I’ve used the measurements provided on the estate agent’s floor plan. In reality the sizes are a little different as the rooms have more angles to take into account. I’m in the process of drawing up a more accurate plan. Especially important is the room height – 2.6m is pretty high and will obviously need more heating!

Calculating BTU required

The next step is simple: input your room sizes into the calculator. This screen shot shows the Bedroom 2 figures:

Calculating heat requirement for the Guest Bedroom

Note l opted to size the rooms as a  lounge, as I expect to use the rooms to work in as well. I did look at the difference between bedroom and lounge sizing though, and there is  not much in it.

Next hit the ‘calculate’ button and you’ll get a BTU result:

BTU Calculator Result

 

I repeated this exercise for all 3 rooms and got these results:

Room Length m Width m Height m Number of windows BTUs required for room
Bedroom 2 (Guest bedroom) 3.6 3.1 2.6 1 3917
Bedroom 3 (Craft Room/Guest room) 3.8 3.3 2.6 1 4401
Bedroom 4 (Home office) 2.5 2.2 2.6 1 1930

Calculating BTUs of current radiators

Next step: Look at how many BTU the existing radiators output. I did another Google search here of ‘how many BTU does my radiator produce? Again this provides various calculators and tables. I found a suitable table on simplifydiy.com. Here’s an extract from it:

Radiator sizes and heat output

What impressed me about this site was, it provides the tables for different radiator types: single, double, with or without fins… so check what type of radiator you have carefully! Then you can look up the height and width of your radiator and read across the table for a value.It’s important to note that the table provides wattage for the radiator. This needs to be converted to a BTU value. You do this by multiplying the wattage reading by 3.4.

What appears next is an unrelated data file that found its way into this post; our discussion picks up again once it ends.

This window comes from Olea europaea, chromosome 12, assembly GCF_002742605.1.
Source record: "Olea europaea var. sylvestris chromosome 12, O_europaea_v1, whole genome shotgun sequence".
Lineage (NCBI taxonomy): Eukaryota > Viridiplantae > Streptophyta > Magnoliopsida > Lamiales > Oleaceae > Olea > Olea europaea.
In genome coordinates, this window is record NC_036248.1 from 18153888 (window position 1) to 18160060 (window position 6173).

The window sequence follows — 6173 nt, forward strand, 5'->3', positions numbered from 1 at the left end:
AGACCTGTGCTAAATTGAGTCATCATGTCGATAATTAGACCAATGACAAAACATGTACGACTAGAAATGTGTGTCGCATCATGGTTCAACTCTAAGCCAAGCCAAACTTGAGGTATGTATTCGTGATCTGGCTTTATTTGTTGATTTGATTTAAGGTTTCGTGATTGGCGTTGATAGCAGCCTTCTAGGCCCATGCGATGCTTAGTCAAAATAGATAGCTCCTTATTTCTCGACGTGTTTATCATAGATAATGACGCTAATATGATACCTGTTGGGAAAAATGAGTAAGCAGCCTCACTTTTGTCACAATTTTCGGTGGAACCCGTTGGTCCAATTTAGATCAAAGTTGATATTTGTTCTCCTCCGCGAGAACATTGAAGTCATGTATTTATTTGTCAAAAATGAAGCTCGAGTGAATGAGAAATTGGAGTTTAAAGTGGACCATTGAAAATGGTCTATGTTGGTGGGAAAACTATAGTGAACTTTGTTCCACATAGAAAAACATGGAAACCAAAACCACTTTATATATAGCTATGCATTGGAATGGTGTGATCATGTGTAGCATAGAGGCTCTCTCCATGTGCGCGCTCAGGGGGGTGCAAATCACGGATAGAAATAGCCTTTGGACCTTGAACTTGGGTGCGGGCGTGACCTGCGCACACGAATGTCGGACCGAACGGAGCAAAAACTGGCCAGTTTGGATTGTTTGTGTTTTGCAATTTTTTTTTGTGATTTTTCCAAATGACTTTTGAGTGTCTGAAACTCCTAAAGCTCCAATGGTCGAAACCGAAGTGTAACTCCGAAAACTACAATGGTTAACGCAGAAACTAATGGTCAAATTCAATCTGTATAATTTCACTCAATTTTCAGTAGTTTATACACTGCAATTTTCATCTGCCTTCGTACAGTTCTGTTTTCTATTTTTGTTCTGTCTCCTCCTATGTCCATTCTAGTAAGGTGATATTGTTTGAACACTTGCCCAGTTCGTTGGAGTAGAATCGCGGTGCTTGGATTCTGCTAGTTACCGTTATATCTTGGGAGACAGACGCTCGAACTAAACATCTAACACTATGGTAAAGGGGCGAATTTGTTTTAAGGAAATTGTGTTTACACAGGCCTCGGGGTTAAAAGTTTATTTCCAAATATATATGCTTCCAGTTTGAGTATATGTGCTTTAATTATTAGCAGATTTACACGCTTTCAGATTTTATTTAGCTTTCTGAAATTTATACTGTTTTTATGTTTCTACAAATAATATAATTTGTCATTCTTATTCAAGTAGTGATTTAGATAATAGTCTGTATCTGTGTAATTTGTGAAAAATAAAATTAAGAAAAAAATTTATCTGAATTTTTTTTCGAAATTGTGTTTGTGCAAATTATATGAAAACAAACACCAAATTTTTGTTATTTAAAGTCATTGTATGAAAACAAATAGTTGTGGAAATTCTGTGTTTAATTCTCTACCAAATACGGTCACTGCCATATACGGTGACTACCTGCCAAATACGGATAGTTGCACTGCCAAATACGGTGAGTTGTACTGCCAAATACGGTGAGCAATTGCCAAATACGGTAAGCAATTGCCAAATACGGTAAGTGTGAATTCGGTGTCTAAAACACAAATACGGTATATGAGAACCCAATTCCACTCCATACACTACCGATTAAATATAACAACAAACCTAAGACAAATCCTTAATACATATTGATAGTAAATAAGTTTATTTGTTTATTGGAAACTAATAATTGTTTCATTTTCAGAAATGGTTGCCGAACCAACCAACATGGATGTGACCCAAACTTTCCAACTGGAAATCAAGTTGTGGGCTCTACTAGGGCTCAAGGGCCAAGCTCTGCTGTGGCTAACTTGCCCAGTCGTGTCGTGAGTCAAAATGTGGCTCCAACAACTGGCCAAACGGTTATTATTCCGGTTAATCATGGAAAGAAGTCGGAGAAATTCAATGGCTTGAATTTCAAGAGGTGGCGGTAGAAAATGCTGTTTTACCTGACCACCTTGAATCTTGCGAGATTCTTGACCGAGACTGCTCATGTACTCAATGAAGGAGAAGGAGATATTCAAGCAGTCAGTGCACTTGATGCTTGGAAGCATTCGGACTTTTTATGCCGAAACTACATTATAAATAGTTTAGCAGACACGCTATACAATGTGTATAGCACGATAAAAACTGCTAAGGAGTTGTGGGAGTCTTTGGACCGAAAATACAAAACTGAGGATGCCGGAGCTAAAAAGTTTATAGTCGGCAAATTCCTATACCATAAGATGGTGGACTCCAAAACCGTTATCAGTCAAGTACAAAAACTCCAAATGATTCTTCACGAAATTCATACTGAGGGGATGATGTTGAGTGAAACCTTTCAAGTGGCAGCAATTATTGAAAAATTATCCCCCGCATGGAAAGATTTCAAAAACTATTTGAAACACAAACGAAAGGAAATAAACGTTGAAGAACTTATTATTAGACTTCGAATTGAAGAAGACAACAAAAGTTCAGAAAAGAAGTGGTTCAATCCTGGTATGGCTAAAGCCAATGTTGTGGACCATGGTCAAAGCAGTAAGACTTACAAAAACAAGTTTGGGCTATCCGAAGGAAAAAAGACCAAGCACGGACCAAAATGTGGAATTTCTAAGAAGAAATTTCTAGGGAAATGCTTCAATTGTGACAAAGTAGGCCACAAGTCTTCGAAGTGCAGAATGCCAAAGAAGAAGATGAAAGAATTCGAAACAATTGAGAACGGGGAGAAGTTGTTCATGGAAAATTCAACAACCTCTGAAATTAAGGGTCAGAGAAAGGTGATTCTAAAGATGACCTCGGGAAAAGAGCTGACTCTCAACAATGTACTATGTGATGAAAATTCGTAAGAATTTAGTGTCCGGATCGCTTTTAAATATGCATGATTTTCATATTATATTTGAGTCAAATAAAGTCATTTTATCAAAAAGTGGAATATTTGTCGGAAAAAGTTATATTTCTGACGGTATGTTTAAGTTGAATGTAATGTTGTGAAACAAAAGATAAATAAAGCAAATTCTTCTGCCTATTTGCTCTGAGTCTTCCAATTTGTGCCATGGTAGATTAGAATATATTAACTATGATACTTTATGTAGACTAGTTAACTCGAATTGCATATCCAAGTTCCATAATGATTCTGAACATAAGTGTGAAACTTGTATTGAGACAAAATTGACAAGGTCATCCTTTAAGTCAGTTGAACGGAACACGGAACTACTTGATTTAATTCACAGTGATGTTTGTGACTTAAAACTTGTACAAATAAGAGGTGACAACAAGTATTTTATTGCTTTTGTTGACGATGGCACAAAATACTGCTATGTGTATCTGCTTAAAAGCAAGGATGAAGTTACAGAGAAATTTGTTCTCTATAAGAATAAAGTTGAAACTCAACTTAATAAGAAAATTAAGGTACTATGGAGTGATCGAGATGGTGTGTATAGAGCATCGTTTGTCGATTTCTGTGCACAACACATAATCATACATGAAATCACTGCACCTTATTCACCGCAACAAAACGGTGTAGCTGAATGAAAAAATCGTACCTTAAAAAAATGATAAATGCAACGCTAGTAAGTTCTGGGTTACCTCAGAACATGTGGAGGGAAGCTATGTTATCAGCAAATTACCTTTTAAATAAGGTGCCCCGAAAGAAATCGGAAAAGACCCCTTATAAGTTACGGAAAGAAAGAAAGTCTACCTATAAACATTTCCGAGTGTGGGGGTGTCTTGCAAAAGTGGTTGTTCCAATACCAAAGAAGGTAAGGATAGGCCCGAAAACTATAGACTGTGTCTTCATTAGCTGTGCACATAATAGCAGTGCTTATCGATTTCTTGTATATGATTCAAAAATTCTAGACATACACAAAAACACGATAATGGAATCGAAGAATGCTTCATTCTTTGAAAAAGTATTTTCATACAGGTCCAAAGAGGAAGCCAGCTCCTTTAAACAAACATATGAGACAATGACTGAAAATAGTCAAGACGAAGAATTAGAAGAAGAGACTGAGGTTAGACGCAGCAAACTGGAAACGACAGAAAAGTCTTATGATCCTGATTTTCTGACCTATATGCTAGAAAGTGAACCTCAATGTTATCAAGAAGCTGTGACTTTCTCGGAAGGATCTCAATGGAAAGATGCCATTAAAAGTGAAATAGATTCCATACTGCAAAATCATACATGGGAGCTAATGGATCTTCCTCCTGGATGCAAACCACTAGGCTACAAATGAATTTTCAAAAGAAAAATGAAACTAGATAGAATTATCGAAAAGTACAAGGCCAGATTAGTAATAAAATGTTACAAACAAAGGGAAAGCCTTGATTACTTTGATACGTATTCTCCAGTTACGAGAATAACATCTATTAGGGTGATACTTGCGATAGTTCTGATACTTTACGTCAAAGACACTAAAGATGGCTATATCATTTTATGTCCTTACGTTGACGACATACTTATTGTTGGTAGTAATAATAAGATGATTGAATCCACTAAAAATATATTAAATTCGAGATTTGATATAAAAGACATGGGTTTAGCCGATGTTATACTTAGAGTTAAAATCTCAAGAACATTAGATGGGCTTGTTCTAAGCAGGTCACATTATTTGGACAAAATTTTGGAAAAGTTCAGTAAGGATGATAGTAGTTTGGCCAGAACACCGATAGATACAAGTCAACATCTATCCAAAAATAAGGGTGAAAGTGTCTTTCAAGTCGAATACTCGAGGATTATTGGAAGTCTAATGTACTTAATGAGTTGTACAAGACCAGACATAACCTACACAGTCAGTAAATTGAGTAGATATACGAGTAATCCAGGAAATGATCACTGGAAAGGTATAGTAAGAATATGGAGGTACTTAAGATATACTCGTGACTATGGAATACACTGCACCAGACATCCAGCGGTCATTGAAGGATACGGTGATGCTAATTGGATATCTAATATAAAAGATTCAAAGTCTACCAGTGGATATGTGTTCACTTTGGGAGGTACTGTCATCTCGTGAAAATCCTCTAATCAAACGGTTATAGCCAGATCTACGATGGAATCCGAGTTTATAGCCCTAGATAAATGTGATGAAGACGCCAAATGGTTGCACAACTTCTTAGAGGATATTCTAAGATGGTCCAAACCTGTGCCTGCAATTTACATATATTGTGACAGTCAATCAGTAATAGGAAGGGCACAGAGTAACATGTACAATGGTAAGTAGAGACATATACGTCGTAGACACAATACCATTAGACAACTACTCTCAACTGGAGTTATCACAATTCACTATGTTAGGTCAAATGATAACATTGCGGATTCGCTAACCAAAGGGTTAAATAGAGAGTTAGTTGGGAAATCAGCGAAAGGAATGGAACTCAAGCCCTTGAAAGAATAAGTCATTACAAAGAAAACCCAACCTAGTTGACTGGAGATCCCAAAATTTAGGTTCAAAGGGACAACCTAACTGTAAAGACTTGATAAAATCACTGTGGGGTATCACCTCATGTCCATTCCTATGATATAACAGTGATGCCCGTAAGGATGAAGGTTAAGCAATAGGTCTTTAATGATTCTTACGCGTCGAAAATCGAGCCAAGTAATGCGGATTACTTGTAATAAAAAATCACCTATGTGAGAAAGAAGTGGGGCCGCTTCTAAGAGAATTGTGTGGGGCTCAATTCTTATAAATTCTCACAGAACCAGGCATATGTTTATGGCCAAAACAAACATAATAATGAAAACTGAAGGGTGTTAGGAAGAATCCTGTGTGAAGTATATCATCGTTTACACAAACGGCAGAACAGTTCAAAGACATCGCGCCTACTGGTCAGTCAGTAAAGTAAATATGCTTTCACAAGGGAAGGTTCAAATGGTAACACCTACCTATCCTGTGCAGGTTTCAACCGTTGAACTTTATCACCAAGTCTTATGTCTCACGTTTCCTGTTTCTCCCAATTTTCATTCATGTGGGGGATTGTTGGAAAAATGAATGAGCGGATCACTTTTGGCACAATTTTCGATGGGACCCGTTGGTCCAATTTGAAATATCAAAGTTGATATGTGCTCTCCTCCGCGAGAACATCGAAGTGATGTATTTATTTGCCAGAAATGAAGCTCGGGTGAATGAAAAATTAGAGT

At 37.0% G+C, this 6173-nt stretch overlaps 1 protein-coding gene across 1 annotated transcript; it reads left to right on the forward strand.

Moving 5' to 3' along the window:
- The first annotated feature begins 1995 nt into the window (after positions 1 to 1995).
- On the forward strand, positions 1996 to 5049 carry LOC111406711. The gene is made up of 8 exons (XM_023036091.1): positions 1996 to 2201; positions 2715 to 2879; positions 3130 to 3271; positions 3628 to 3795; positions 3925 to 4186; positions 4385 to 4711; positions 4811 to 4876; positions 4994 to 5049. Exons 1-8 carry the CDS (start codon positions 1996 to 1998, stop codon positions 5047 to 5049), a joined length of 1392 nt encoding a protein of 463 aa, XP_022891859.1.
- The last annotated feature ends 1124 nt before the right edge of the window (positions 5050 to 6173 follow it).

So for my guest room, I have a radiator 60cm high x 55cm wide and it’s a single panel with fins. The table above tells me that a 600×600 radiator of that type will give out 720 watts. Multiply by 3.4 for a BTU value of: 2448! As my radiator is 5cm narrower I know it outputs less than that.

Having looked up my other radiators and done the conversion to BTU, my table now looks like this:

Room Size of current radiators height x width cm BTUs required for room BTUs of current radiator Difference
Bedroom 2 (Guest bedroom) 60 x 55 single with fins 3917 Less than 2448 Over 1469
Bedroom 3 (Craft Room/Guest room) 60 x 60 double with fins 4401 3740 661
Bedroom 4 (Home office) 60 x 40 single with fins 1930 less than 1904 Over 26

So, I now know I have quite a big issue with that cold guest bedroom, which reinforces what my guests have told me! The other rooms are not so bad but could do with upgrading.

Radiator Shopping

Many sites, like B&Q, provide the option to search on BTU requirements. For example, searching through radiators on diy.com, I can narrow the option to 2000-4000 BTU, or 4000-6000 BTU.  I’m searching for an alternative for the Guest Bedroom. If I look at the 2000-4000 range, and keep to 60cm high, even a 60×60 double or 60×1000 single aren’t big enough! If I go to a 60cm high by 1100cm wide single radiator, double the existing size, the BTU rating is 3853, which is close to the requirement. Or a 60cm high by 70cm wide double, with BTU of 4272, would be higher. So l need a radiator at least 15cm wider.

Now I have enough info that I can play with radiator sizes and room layouts to decide what will fit best. Clearly I can’t solve the problem in the space where the radiator currently is unless I go for a tall narrow style or remove the furniture fitted up against it:

Current Guest bedroom radiator, in need of beefing up – and another shot of the electrical work in progress!

The most likely solution is to move the radiator elsewhere in the room. Keep watching to see how this one turns out!

Radiator sizes explained!

So that’s how I’ve been investigating what radiator sizes I need in order to develop a heating plan for my home. Does that help you? Or do you have any easier ways to do the maths? Have you over-hauled your heating recently? Let me know and happy DIYing!